Arditti Quartet, a trip between Spain and Hungary | Culture

Arditti Quartet, a trip between Spain and Hungary | Culture

A new visit by the British Arditti Quartet to the Auditorium 400 of the Reina Sofía Museum is always an important meeting. On October 17, 2005, ellos inaugurated this emblematic space for contemporary music. And a year earlier, they dedicated a monograph to Madrid composer Jesús Rueda at the Alicante Festival, with the premiere of his Quartet No. 3. Only a month later, Rueda received the National Music Award in composition. A happy constellation that still resonates.

In this new visit to Madrid, the Arditti retake two of the string quartets of Rueda, the 2nd and the 3rd, framed by two Hungarian creators, the most important after the War and the disappearance of Bartók. György Kurtág and György Ligeti.

The members of the Arditti Quartet entered something cold at String Quartet No. 1 of Kurtág. It is a fragile work, echoes of the most beloved influences of the young Hungarian in his Parisian glare, Webern, Messiaen ... but it is a work with its own values ​​and a hint of sonority that advances the future composer, so you have to play this work with rear view, but with the smooth modulation of the rear Kurtág. That same modulation that they did find in the 12 microlunds of a full Kurtág. Work in which the miniature kurtagiana It is already an expressive reality of a powerful signature.

Already settled in the concert, the British Quartet undertook the two works of Jesus Rueda, who is resident in the season of the National Center for Music Broadcasting (CNDM). They started with the most recent, the Quartet No. 3, Islands, and they continued with the previous one, the No. 2, Subtitled From the shadows. This reversal of order allowed the interpreters to provide a reading that concludes in a calm sea, a slow time of very marked lyric arc. Maybe it's my fixation, but the slow times of both Rueda's quartets have a rare intensity and beauty that counts among the best expressive values ​​of the author from Madrid. The Arditti Quartet, in any case, knows these works well, as it was said before, and they can set an interpretive canon of reference in these quartets.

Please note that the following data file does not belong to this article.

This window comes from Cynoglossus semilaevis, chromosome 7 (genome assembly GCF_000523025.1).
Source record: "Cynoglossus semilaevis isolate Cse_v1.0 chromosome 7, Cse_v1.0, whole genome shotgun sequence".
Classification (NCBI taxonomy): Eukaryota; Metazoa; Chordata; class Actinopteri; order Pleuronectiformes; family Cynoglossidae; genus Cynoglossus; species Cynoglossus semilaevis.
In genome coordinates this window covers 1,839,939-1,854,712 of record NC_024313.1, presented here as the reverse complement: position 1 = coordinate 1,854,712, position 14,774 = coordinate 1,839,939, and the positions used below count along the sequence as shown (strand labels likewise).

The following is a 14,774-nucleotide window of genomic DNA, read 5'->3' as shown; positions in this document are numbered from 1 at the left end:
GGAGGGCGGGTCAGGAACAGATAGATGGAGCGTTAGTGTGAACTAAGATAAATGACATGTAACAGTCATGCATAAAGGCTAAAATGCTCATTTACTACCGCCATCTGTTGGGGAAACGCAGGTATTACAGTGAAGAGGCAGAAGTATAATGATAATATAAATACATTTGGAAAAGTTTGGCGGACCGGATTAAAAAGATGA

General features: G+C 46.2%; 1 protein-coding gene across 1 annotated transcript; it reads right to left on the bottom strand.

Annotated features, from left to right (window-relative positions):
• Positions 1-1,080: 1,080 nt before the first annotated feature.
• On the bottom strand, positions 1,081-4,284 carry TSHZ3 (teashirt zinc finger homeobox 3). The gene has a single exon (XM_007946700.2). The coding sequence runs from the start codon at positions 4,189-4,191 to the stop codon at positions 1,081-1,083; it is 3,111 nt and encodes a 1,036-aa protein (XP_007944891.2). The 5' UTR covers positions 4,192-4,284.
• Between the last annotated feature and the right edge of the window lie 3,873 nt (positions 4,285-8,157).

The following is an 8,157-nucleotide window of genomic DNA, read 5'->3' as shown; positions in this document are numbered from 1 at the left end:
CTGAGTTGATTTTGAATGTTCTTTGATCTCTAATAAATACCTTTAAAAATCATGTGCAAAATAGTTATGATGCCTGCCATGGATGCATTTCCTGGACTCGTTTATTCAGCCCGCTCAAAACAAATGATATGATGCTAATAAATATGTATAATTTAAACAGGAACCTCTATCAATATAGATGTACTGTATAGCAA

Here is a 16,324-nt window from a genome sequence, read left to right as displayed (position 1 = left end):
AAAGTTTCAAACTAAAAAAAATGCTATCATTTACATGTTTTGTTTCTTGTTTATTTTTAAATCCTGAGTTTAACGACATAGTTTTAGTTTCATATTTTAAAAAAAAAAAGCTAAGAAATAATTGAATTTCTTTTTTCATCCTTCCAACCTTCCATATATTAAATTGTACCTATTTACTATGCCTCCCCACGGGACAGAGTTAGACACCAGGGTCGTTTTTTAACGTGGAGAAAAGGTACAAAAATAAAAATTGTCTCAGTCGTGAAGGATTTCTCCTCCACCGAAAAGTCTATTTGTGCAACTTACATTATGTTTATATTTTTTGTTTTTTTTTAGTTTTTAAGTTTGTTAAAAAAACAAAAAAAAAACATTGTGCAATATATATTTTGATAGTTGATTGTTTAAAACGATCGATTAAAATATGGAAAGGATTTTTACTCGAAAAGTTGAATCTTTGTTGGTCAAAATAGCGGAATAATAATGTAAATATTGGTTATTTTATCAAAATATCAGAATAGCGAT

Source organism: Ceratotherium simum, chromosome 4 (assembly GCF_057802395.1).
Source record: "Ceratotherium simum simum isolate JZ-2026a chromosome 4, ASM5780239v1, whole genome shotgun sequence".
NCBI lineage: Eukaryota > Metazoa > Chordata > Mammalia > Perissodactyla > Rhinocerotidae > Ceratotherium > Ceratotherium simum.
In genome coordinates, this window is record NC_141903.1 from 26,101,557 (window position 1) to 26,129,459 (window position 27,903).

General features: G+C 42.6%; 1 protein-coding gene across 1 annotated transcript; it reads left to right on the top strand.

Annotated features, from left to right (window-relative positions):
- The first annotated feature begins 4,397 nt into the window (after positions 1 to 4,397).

György Kurtág (1926)), String Quartet No. 1, op. one; 12 microlunds for string quartet, op. 13. Jesús Rueda (1961), String Quartet No. 3 "Islands"; String quartet No. 2, "From the shadows". György Ligeti (1923-2006), String Quartet No. 2. Arditti Quartet. Auditorium 400, Reina Sofía National Art Center Museum. Madrid. February 4

The concert with the Quartet No. 2 de Ligeti, a lighthouse work of the second half of the 20th century. Here are many of the procedures that have elevated the author to the top of the cuartetística literature of that period so near and far at the same time: virtuosity in the registers and the aerial sonorities, almost manic control of the kinetic aspects, almost Repetitive mode, but with greater speculative richness and, above all, an expressiveness that catches almost any listener for more than abominate the avant-garde. Arditti rejoiced here, knowing that this work, so touched, is the reference of its performance. And according to the reception, full room, loud applause, the goal has been achieved. His reputation remains intact despite his more than forty active years. Only the coughs seem to dirty this idyll and Irving Arditti lets him know whenever he can.


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